• Drink a cool beverage that has more nutrients than plain water. Light fruit juices or sports drinks are best.
    • Gently stretch or massage the cramping areas, but do so slowly and carefully.

    Shade and rest are your friends, too, when you've got heat exhaustion and heat cramps.
    (Photo from Fooyoh)

    • If the cramps don't subside after an hour, go to the doctor.
    • Even after the cramps have subsided, don't do anything strenuous for the next several hours. Your muscles will need time to rejuvenate, and if you pressure them too soon, they'll go back to cramping again, or you could progress to the next level of heat illness.


    • This one is bad news, sister. You do not want heat stroke.

    Quick & dirty pictogram of heat stroke. The super-red danger-red may be the best indicator of what heat stroke is.
    (Image from wellness of health)

    • At this point, your body is completely unable to regulate its own temperature. All the body's cooling mechanisms have failed, and the heat simply takes over.
    • Once this happens, your body temperature can rise to danger level extremely fast, within about 10 or 15 minutes.
    • Danger level -- and the main sign of heat stroke -- is a body temperature above 103°F.
    • Some sites say that the danger line is a core/rectal temperature of 105°F. But if I'm feeling this lousy, no way am I putting a thermometer in my rectum to find out just how bad it is.
    • Here's what else may be happening, in addition to the high temperature:
        • Throbbing headache
        • Skin is hot and dry, no perspiration
        • Skin rash (possibly)
        • Rapid, strong pulse
    • From here, if the heat stroke continues, your body may progress along the badness that is heat stroke through the following:
        • Dizziness
        • Nausea
        • Difficulty breathing
        • Confusion or disorientation
        • Hallucinations
        • Seizure
        • Fainting / Unconsciousness
        • Coma
    • If heat stroke isn't treated immediately and as an emergency, it is often fatal.
    • If someone is experiencing heat stroke, call 911.
    • Until the ambulance gets there, do the following:
        • Move the person to a cool, shady area
        • Put them in front of a fan or fan them yourself
        • Loosen or remove clothing
        • Apply cool water to the skin, either with damp sheets or a wet sponge or a spray
        • If they're conscious and can drink liquids, give them cool water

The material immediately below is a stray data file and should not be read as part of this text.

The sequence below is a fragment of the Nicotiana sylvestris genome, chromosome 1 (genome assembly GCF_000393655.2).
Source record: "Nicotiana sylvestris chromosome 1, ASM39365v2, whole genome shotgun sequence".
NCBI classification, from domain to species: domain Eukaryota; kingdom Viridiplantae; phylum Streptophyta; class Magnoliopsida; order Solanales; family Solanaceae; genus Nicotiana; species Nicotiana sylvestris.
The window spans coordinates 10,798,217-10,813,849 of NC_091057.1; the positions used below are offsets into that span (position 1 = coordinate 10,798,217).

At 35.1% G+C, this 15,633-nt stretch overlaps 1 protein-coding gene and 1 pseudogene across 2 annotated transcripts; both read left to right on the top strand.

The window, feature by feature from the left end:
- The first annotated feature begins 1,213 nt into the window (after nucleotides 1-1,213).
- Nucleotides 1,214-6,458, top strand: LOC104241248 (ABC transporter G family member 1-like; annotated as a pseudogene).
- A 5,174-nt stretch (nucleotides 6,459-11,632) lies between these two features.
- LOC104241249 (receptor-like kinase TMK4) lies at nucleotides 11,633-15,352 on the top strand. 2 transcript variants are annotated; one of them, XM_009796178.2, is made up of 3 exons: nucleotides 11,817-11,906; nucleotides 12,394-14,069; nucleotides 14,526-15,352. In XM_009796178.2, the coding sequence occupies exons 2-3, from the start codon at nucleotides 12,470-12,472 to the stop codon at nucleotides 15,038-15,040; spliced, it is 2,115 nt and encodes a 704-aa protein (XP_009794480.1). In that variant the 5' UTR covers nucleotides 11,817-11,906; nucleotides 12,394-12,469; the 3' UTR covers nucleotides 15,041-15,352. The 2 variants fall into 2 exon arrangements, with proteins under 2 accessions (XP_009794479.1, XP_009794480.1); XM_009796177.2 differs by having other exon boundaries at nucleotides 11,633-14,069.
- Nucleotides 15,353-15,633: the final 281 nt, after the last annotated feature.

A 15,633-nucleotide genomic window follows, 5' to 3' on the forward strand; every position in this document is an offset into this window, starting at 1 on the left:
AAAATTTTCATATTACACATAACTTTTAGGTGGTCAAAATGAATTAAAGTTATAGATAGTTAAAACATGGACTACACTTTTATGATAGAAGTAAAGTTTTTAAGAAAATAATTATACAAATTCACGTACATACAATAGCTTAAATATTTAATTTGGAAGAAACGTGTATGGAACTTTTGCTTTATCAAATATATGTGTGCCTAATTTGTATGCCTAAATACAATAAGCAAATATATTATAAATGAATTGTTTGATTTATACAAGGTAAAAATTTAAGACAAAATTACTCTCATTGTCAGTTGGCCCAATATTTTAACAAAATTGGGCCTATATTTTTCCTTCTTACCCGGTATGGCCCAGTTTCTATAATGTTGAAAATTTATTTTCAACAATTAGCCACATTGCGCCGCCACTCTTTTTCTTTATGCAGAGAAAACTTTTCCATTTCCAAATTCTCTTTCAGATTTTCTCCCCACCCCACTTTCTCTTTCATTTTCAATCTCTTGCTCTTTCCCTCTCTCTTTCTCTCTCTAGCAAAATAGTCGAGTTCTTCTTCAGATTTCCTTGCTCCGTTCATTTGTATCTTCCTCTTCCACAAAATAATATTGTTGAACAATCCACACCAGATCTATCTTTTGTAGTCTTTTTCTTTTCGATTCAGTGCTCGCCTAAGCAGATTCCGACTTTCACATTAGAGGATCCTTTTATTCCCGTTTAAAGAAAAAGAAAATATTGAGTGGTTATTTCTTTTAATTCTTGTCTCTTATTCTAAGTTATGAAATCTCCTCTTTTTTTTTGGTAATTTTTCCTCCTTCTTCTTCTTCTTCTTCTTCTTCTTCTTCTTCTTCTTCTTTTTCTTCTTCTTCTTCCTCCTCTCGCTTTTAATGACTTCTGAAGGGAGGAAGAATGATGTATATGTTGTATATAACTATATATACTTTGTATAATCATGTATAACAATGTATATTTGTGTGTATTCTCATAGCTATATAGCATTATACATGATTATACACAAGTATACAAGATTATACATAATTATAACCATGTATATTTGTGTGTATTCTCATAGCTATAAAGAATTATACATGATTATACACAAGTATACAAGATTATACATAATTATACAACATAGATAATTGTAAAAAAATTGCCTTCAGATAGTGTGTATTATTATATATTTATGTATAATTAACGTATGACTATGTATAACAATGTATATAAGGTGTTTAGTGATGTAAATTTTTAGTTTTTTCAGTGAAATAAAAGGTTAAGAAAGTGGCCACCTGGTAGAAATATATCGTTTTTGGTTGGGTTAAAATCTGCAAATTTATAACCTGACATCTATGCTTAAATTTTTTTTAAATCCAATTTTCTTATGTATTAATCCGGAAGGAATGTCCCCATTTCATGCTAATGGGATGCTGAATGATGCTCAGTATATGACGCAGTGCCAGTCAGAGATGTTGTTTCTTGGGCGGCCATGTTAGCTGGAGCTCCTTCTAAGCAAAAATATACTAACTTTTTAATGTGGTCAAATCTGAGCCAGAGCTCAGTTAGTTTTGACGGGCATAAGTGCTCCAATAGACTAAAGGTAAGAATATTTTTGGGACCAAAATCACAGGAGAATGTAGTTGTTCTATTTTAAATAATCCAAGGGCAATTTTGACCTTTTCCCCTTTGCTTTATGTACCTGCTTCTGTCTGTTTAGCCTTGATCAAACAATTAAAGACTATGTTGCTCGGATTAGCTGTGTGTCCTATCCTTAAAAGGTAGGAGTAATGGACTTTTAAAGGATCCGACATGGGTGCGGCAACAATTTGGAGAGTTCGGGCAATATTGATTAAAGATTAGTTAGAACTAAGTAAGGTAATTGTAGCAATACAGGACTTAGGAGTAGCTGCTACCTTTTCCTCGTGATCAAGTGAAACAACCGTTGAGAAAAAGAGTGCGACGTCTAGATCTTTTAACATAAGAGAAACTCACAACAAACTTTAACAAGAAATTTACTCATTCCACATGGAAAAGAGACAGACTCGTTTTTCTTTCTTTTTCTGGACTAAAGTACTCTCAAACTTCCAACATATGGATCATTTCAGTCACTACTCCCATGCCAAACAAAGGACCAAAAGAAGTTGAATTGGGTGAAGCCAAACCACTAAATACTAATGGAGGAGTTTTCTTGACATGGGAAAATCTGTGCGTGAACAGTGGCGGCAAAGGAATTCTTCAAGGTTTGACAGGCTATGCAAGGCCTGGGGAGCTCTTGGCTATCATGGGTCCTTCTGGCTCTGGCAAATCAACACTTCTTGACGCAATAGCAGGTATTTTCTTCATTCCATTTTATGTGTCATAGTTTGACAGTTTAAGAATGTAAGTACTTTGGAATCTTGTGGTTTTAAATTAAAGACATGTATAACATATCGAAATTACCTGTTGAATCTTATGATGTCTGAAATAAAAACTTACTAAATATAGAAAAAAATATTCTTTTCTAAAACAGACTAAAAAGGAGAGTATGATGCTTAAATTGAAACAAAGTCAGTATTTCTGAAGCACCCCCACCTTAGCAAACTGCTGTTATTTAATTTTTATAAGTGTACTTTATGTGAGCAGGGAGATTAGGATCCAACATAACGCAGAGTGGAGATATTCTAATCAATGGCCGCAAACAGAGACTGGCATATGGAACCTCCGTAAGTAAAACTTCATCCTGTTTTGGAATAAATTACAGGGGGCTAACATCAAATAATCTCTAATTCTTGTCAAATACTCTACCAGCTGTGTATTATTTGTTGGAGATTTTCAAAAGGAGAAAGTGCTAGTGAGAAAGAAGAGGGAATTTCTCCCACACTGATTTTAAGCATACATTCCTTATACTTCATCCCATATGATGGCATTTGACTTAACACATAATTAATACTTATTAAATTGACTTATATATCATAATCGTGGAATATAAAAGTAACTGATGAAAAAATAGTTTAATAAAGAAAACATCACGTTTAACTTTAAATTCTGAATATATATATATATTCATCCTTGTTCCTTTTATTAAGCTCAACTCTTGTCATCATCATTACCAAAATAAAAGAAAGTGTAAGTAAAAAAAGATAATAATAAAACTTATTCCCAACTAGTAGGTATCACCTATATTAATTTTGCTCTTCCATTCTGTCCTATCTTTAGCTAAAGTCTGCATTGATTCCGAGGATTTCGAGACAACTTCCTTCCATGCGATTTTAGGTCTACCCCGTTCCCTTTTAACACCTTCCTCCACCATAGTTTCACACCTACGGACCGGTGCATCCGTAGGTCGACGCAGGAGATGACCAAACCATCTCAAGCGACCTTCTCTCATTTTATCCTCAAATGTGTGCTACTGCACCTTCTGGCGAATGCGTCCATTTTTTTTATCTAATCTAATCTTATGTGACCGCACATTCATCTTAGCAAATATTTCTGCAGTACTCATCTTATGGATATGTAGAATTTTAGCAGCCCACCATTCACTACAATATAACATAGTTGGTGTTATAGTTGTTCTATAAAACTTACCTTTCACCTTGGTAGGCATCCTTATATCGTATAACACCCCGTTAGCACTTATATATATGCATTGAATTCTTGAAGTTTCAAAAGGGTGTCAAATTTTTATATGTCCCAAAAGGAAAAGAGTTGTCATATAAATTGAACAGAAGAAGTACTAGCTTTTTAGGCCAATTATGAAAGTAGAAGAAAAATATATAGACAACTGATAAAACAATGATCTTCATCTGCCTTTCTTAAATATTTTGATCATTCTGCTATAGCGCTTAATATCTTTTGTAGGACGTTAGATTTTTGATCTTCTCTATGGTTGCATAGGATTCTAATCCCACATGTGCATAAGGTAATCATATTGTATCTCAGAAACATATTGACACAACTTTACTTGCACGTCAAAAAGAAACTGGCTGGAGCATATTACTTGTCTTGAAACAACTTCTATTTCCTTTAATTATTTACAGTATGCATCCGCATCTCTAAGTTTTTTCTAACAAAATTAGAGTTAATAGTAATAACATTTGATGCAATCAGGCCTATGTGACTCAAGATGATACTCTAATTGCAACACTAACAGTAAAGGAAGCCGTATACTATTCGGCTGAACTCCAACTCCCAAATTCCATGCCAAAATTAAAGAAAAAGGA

• Place ice packs under the armpits or at the groin

    This looks like a silly cartoon at first, but it's really the best depiction of how to treat a heat stroke victim. She's put him in the shade, taken off his shirt, she's dousing him with water, and she's fanning him with a little hand-held fan. The only thing that's missing is giving him water to drink. Presumably, she's already called 911.
    (Drawing by Kathryn Born, from the American Academy of Family Physicians)

    • Even when heat stroke is treated successfully, people can still suffer damaging effects from it for several months afterward.
    • Most people who have had heat stroke later experience some form of neurological or mental impairment. Some people experience problems with their kidneys or blood clots. Some experience lung malfunctioning.
    • About 25% of the people who survived heat stroke died within the year.
    • Again, you do not want to get heat stroke.
    • Those who are most at risk for heat stroke are
        • infants
        • elderly
        • obese
        • alcoholics
        • people who abuse prescription drugs
        • people with cardiovascular disease
        • people who have difficulty sweating under normal conditions
    • But anyone can get heat stroke if they don't take care of themselves when the first warning signs of heat illness appear.
    • So the moral is, when it's hot, drink lots of water, don't push yourself too hard, give your body chances to rest and cool off.
    • If you feel that tight hot throbbing in your face, stop what you're doing and help your body cool off.
    • You're not a wimp for resting. You're taking care of your body so it can continue to function at its best.

    See? This is a tough guy. But he's taking a break to stay hydrated. He's also wearing a loose-fitting white cotton shirt, a hat, and sunglasses, all of which will help him stay cool and protected from the heat. Tough guys take care of themselves!
    (Photo from Safety Rocks)

    Related entry: It's the Humidity

    CDC, Frequently Asked Questions About Extreme Heat
    MedicineNet.com, Heat Exhaustion, Heat Stroke Treatment
    WebMD, Understanding Heat-Related Illnesses -- the Basics, Heat Exhaustion and Heat Stroke Treatment
    Mayo Clinic, Heat Cramps: First Aid, Heatstroke: First Aid
    infohealthz.org, Heat Stroke Long Term Effects, July 7, 2011